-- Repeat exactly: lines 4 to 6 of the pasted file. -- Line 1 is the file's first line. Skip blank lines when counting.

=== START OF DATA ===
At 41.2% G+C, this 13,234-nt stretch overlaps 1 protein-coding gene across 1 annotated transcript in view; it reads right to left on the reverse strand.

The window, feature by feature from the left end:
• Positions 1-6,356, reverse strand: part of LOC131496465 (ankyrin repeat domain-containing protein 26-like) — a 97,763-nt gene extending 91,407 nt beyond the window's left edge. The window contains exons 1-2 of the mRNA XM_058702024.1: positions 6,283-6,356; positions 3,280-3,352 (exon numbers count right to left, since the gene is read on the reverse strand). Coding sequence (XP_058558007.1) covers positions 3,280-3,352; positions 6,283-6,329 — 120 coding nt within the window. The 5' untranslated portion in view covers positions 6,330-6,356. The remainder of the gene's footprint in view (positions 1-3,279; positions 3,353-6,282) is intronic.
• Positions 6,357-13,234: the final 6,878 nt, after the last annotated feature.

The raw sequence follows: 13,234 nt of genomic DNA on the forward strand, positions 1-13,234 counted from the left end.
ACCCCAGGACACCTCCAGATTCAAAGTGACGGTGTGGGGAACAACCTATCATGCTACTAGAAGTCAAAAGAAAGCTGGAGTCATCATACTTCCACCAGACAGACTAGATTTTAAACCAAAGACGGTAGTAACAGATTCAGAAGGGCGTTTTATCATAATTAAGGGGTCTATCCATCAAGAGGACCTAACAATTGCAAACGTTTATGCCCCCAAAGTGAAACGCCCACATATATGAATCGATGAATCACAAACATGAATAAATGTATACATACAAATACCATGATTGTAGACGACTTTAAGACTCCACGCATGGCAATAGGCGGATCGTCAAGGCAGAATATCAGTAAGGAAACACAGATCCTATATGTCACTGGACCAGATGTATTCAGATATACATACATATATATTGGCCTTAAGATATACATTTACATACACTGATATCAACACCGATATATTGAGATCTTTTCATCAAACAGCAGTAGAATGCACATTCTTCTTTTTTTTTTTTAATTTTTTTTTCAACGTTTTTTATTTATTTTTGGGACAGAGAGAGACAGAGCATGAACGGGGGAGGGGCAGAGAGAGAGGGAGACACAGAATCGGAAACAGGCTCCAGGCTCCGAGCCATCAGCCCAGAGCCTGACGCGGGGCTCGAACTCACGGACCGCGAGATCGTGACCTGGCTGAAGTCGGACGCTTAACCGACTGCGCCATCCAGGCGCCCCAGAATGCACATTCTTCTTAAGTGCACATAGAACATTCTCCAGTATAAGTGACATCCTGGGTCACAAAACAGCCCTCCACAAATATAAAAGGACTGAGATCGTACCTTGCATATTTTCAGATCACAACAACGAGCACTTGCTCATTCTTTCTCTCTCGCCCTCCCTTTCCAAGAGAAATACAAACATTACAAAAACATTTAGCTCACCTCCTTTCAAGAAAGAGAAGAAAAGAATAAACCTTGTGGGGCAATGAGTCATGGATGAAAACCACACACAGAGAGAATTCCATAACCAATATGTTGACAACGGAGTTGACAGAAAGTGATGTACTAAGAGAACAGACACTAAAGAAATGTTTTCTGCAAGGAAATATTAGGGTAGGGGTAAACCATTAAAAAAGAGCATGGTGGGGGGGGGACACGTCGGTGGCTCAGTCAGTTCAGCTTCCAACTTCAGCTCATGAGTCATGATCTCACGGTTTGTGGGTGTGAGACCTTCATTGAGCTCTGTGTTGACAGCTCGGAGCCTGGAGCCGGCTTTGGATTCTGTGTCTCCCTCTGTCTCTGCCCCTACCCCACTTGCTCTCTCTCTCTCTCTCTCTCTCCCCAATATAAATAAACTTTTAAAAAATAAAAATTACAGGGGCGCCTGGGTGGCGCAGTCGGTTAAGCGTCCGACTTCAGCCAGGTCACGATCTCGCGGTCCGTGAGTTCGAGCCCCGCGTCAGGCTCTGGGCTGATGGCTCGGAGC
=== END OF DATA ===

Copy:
• Positions 6,357-13,234: the final 6,878 nt, after the last annotated feature.

The raw sequence follows: 13,234 nt of genomic DNA on the forward strand, positions 1-13,234 counted from the left end.
ACCCCAGGACACCTCCAGATTCAAAGTGACGGTGTGGGGAACAACCTATCATGCTACTAGAAGTCAAAAGAAAGCTGGAGTCATCATACTTCCACCAGACAGACTAGATTTTAAACCAAAGACGGTAGTAACAGATTCAGAAGGGCGTTTTATCATAATTAAGGGGTCTATCCATCAAGAGGACCTAACAATTGCAAACGTTTATGCCCCCAAAGTGAAACGCCCACATATATGAATCGATGAATCACAAACATGAATAAATGTATACATACAAATACCATGATTGTAGACGACTTTAAGACTCCACGCATGGCAATAGGCGGATCGTCAAGGCAGAATATCAGTAAGGAAACACAGATCCTATATGTCACTGGACCAGATGTATTCAGATATACATACATATATATTGGCCTTAAGATATACATTTACATACACTGATATCAACACCGATATATTGAGATCTTTTCATCAAACAGCAGTAGAATGCACATTCTTCTTTTTTTTTTTTAATTTTTTTTTCAACGTTTTTTATTTATTTTTGGGACAGAGAGAGACAGAGCATGAACGGGGGAGGGGCAGAGAGAGAGGGAGACACAGAATCGGAAACAGGCTCCAGGCTCCGAGCCATCAGCCCAGAGCCTGACGCGGGGCTCGAACTCACGGACCGCGAGATCGTGACCTGGCTGAAGTCGGACGCTTAACCGACTGCGCCATCCAGGCGCCCCAGAATGCACATTCTTCTTAAGTGCACATAGAACATTCTCCAGTATAAGTGACATCCTGGGTCACAAAACAGCCCTCCACAAATATAAAAGGACTGAGATCGTACCTTGCATATTTTCAGATCACAACAACGAGCACTTGCTCATTCTTTCTCTCTCGCCCTCCCTTTCCAAGAGAAATACAAACATTACAAAAACATTTAGCTCACCTCCTTTCAAGAAAGAGAAGAAAAGAATAAACCTTGTGGGGCAATGAGTCATGGATGAAAACCACACACAGAGAGAATTCCATAACCAATATGTTGACAACGGAGTTGACAGAAAGTGATGTACTAAGAGAACAGACACTAAAGAAATGTTTTCTGCAAGGAAATATTAGGGTAGGGGTAAACCATTAAAAAAGAGCATGGTGGGGGGGGGACACGTCGGTGGCTCAGTCAGTTCAGCTTCCAACTTCAGCTCATGAGTCATGATCTCACGGTTTGTGGGTGTGAGACCTTCATTGAGCTCTGTGTTGACAGCTCGGAGCCTGGAGCCGGCTTTGGATTCTGTGTCTCCCTCTGTCTCTGCCCCTACCCCACTTGCTCTCTCTCTCTCTCTCTCTCTCCCCAATATAAATAAACTTTTAAAAAATAAAAATTACAGGGGCGCCTGGGTGGCGCAGTCGGTTAAGCGTCCGACTTCAGCCAGGTCACGATCTCGCGGTCCGTGAGTTCGAGCCCCGCGTCAGGCTCTGGGCTGATGGCTCGGAGC